It’s nearly impossible to fully capture the importance that Run-D.M.C has on the growth of the Rap Music industry. They are a perfect example of what can be achieved when hungry creative energy and great business minds link to push the boundaries and capitalize on new ideas and in some cases, what was apparently the ignored obvious.
Most labels sought to take Rap, an urban and hard edge based music, and clean it up, in an effort to make it as similar to R&B as possible. For most, it was a quick cash scheme, with little to no respect for the artists or the music for that matter. Labels focused on releasing a flurry of singles just hoping something would stick. When something did gain traction then perhaps they would hastily throw together an album, generally composed of the “hit” and another Rap song or two and just fill the rest with ballads, studio musician instrumental jam sessions, or R&B fueled tunes.
On the other hand, Run-D.M.C, assumingly with some assistance/direction from Rush Management, pretty much ignored all of that. They didn’t feel the need to chase the buying power of the money wielding sophisticated-feeling adults. Run-D.M.C/Rush trusted in the excitability and influence of the youth. This meant they didn’t need horn sections or a full band (in the traditional sense). Their success rested on the existence of the fairly new revolutionized technology of the Programmable Drum Machine, a DJ (armed with turntables, mixer and loud percussive and/or wailing record sounds), and some minimal instrumentation from any one of the progressive musicians in their camp, mainly Larry Smith, Davy DMX, and to a lesser degree (until the “Raisin’ Hell” album), Rick Rubin.
It should have really been obvious that Rap music was growing in popularity, so if someone actually put together a solid straight-up Hip Hop album people would likely have jumped on it. For whatever reason, Run-D.M.C (and Whodini, who were also Rush related artists) were the first to capitalize on this idea and after they reaped the successes on their debut and sophomore album’s other labels rushed to throw together albums from their artists, often just taking 5 or 6 older singles and repackaging it as the album…some people never quite learn…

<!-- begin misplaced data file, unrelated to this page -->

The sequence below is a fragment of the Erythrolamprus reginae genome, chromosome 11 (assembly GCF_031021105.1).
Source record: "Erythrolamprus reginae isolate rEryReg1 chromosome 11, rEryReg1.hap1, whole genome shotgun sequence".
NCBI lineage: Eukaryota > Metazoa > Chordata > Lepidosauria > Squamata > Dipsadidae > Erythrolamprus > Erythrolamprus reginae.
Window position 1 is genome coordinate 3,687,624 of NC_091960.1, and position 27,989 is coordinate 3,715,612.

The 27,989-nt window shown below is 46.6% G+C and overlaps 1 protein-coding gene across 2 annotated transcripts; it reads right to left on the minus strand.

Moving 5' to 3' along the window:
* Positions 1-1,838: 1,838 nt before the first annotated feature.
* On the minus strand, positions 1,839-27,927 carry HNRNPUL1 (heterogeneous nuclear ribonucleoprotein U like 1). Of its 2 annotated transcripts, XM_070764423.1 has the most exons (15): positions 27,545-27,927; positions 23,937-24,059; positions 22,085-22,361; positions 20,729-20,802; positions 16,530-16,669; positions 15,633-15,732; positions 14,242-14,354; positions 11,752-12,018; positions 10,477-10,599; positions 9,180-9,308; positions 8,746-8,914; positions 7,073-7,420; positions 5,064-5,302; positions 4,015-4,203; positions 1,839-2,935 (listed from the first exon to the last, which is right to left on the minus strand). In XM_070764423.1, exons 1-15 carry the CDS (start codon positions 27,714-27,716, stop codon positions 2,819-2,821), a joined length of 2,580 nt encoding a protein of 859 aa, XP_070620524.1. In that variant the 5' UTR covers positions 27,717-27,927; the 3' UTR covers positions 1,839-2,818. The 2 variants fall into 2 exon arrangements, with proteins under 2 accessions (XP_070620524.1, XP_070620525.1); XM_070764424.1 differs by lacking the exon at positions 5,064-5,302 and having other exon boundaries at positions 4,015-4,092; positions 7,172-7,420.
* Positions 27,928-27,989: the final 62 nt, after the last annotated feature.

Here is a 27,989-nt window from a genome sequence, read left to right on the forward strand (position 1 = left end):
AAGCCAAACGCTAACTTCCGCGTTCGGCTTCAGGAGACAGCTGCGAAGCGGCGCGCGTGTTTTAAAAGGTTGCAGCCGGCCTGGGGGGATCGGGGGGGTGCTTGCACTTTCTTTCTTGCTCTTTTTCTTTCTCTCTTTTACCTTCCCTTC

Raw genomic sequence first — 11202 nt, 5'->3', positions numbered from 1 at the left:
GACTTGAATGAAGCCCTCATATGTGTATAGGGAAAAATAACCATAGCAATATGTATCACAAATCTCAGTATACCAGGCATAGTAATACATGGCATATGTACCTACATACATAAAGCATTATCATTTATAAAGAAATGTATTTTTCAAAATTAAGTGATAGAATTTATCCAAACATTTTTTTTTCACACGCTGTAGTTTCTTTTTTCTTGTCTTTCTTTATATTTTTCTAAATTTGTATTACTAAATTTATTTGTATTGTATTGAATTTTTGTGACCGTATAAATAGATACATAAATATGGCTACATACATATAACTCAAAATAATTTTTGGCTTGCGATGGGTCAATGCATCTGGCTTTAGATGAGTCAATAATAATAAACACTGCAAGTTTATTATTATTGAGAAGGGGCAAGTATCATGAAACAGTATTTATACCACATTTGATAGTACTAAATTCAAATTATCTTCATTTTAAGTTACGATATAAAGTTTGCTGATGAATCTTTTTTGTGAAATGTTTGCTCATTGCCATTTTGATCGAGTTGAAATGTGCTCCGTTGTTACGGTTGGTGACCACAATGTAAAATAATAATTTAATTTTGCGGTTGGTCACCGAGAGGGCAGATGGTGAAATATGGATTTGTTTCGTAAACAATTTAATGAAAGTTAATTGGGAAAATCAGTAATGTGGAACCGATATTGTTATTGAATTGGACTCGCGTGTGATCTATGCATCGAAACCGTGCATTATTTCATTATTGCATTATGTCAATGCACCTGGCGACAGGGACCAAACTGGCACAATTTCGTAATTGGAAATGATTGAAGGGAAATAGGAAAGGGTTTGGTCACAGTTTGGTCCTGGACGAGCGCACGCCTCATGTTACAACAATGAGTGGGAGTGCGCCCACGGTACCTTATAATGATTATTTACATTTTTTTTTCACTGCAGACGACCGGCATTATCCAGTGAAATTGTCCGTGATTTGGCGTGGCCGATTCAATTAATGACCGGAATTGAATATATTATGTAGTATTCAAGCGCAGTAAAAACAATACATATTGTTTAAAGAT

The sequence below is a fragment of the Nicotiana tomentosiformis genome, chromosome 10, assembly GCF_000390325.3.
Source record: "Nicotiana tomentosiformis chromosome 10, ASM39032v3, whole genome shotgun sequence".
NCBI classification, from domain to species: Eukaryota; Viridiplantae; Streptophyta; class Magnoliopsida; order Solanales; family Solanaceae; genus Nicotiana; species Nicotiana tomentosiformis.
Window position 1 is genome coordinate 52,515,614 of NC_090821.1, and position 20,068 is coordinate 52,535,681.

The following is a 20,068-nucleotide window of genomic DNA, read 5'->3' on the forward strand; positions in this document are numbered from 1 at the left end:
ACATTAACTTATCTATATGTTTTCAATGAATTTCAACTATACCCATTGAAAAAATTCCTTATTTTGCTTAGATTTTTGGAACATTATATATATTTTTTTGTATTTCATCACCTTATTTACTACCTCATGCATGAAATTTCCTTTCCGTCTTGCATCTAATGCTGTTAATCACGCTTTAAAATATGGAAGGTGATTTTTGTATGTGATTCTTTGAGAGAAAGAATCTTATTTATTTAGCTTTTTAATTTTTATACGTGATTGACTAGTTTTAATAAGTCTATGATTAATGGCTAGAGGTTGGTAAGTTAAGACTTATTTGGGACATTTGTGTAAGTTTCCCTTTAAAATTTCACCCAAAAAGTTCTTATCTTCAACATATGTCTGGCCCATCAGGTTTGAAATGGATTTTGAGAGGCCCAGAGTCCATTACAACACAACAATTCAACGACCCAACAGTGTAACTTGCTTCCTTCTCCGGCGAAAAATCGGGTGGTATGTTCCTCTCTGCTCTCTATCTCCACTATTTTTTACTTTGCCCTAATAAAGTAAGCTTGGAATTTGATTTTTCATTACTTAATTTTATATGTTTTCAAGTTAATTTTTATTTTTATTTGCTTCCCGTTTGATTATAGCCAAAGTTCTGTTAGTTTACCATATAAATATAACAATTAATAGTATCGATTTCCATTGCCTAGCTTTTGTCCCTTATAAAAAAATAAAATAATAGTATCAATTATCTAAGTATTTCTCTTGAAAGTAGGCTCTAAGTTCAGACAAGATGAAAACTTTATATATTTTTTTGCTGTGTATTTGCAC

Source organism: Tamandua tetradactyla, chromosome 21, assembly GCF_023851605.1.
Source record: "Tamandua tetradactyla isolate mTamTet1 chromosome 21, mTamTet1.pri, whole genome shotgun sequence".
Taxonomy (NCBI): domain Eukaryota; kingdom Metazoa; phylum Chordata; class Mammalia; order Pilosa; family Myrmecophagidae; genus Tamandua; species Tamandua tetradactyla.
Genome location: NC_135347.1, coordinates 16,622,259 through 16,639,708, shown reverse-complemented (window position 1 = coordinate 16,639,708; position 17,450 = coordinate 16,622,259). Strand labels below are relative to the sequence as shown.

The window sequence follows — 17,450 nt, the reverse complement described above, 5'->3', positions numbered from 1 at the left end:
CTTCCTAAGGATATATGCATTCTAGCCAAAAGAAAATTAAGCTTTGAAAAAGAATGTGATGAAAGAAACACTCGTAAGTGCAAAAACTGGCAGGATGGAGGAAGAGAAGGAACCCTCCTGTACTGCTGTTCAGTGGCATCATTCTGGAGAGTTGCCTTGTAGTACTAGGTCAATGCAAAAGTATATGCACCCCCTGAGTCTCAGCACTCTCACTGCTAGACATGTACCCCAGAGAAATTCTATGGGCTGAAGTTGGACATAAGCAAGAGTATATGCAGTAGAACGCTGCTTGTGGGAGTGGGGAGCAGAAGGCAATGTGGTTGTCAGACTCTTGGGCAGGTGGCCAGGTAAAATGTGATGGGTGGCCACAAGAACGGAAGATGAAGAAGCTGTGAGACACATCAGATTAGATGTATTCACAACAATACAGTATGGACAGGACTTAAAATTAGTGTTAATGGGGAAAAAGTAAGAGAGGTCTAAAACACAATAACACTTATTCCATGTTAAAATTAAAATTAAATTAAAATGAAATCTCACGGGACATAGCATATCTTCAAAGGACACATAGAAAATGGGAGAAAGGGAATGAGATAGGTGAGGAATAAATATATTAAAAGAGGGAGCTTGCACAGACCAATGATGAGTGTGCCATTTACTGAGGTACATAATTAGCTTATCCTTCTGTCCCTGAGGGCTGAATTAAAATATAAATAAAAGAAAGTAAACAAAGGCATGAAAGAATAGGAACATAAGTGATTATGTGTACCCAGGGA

Anyway, as for the music, the album was 9 tracks deep, which basically breaksdown to 6 great songs a.k.a classics, 2 cool/fun songs, and one instrumental scratch track, an impressive way to pioneer the future of Rap albums. Clearly the maximizing of the album format wasn’t an excuse to skimp on the singles, 7 of the 9 album tracks are available on 12” with instrumentals.
Run-D.M.C hit the scene just post-Mele Mel and Duke Bootee“The Message” and they contributed in adding on to what had blossomed from that breakthrough with a third of the album’s topic selection; “It’s Like That”, “Hard Times”, and “Wake Up”.
I don’t know if it is standard knowledge, but “Hard Times” is actually a song from the Kurtis Blow debut album. The lyrics are virtually identical (which I believe were written by William Waring a.k.a Billy Bill), but with the harder edge production and vocal approach on the Run-D.M.C version the relation to the two songs is hardly recognizable. It’s a great example of how style and delivery can turn a fairly unmemorable track into an unforgettable one.